Section 91. Use of indigenous goods, services and technologies. A contractor shall give preference to the use of local goods, services, and the scientific and technical resources in all stages of mining operations, where the same are of equivalent quality and are available on equivalent terms as their imported counterparts.


Section 92. Donation or turnover of facilities. Prior to the cessation of mining operations by abandonment or withdrawal of operations on public lands by the contractor, the latter shall have a period of one (1) year therefrom within which to remove improvements. Otherwise, all the infrastructure, facilities and equipment shall be turned over or donated tax-free to the proper government authorities, national or local, to ensure that said infrastructure facilities and equipment are continuously maintained and utilized by the State. A fine of one hundred thousand pesos (PhP100,000.00) shall be imposed for every day of delay.






Section 93. Taxes and fees. The contractor shall pay all taxes and fees as required by law, including, but not limited to:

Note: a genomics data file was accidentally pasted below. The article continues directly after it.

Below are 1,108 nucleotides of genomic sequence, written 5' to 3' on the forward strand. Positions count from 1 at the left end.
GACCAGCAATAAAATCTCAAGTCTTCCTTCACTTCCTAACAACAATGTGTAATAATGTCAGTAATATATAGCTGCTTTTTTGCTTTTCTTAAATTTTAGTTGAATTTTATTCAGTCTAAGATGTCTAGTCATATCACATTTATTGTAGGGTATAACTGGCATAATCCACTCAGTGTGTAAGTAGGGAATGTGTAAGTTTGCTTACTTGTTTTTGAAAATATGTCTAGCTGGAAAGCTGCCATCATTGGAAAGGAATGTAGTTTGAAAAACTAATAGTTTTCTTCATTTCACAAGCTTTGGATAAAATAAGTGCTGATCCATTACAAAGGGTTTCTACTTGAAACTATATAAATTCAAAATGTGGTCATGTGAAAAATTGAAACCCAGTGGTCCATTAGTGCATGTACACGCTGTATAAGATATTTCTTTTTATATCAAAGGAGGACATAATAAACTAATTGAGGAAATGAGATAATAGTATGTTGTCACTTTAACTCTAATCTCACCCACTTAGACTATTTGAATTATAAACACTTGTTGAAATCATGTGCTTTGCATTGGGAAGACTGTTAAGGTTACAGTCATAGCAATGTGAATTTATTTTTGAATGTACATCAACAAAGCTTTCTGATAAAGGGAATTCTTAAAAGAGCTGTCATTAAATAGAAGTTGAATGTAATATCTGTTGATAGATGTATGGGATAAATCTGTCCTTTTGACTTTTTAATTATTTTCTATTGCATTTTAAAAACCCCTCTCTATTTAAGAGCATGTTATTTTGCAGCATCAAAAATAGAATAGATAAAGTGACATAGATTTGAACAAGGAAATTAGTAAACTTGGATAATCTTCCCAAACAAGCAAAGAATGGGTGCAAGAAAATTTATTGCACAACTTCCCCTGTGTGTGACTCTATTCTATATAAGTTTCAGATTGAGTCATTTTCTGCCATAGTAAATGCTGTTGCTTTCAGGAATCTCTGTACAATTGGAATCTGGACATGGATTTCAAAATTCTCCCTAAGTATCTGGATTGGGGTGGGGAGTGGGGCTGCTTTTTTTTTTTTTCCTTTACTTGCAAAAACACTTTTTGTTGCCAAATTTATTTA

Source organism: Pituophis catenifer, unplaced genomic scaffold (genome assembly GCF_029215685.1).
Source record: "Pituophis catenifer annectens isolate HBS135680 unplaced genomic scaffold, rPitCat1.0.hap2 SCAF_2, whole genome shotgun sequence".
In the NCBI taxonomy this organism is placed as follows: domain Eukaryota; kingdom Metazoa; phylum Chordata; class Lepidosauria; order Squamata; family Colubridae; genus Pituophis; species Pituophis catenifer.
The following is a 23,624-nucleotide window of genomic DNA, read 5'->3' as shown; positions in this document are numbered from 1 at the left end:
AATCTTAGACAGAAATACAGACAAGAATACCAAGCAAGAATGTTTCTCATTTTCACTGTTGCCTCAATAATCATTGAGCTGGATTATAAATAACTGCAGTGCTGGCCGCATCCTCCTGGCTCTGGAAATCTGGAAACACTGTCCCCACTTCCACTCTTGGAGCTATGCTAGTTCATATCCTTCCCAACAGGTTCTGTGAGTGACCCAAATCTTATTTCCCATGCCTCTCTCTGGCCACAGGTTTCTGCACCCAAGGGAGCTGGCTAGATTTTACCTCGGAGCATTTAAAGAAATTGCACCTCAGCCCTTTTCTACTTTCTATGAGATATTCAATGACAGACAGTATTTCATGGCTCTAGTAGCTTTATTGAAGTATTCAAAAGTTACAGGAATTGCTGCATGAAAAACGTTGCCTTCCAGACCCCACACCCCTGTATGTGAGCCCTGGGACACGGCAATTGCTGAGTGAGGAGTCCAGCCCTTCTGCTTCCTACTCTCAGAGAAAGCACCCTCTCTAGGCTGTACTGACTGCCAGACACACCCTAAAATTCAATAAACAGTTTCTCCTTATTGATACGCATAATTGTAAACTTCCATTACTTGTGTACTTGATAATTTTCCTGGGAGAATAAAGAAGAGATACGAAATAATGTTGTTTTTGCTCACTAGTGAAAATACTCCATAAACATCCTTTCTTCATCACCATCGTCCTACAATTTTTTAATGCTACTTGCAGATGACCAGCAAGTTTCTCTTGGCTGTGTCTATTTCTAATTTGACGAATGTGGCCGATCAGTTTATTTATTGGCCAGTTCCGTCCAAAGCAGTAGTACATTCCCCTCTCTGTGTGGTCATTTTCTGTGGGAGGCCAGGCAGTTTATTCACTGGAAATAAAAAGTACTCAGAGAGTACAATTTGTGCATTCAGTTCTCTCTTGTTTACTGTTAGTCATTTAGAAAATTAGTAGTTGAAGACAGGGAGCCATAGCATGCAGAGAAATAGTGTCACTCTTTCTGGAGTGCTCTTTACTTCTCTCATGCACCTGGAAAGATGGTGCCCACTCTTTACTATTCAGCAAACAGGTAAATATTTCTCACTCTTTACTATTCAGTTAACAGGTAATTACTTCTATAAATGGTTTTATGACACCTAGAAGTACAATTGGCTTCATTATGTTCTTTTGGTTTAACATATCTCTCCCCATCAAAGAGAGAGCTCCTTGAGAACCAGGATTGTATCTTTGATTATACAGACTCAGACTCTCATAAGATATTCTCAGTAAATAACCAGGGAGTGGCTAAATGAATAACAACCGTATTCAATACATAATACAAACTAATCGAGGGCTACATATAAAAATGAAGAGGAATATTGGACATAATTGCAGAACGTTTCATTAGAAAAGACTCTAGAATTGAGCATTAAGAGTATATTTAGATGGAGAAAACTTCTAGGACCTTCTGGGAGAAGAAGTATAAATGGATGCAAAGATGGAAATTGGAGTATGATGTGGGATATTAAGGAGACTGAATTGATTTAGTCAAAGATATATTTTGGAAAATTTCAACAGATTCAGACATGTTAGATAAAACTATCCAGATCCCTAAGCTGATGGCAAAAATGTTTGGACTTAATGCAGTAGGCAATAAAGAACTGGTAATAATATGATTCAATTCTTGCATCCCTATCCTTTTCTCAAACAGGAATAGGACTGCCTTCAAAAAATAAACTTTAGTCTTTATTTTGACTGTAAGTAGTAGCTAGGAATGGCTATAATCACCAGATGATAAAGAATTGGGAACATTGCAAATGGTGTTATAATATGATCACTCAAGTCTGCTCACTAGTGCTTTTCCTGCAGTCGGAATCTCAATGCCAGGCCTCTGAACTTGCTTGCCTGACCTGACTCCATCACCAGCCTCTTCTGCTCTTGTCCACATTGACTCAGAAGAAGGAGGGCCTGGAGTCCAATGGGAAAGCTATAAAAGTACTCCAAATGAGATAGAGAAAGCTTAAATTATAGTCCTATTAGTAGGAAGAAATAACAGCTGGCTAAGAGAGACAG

a. contractor’s income tax;

            b. customs, duties and fees on imported capital equipment;

            c. value-added tax on imported goods and services;

            d. withholding tax on interest payments to foreign loans and on dividends to foreign


            e. documentary stamps tax;

            f. capital gains tax;

            g. excise tax on minerals;

            h. local business tax;

            i. real property tax;

            j. community tax;

            k. occupation fees;

            l. registration, accreditation and permit fees;

            m. water usage fees.


Section 94. Government share.  Aside from the taxes and fees referred to in the preceding section, Government shall have a share equivalent or greater than ten percent (10%) of the gross revenues from the development and utilization of mineral resources that are owned by it to be set aside for the general fund of the government.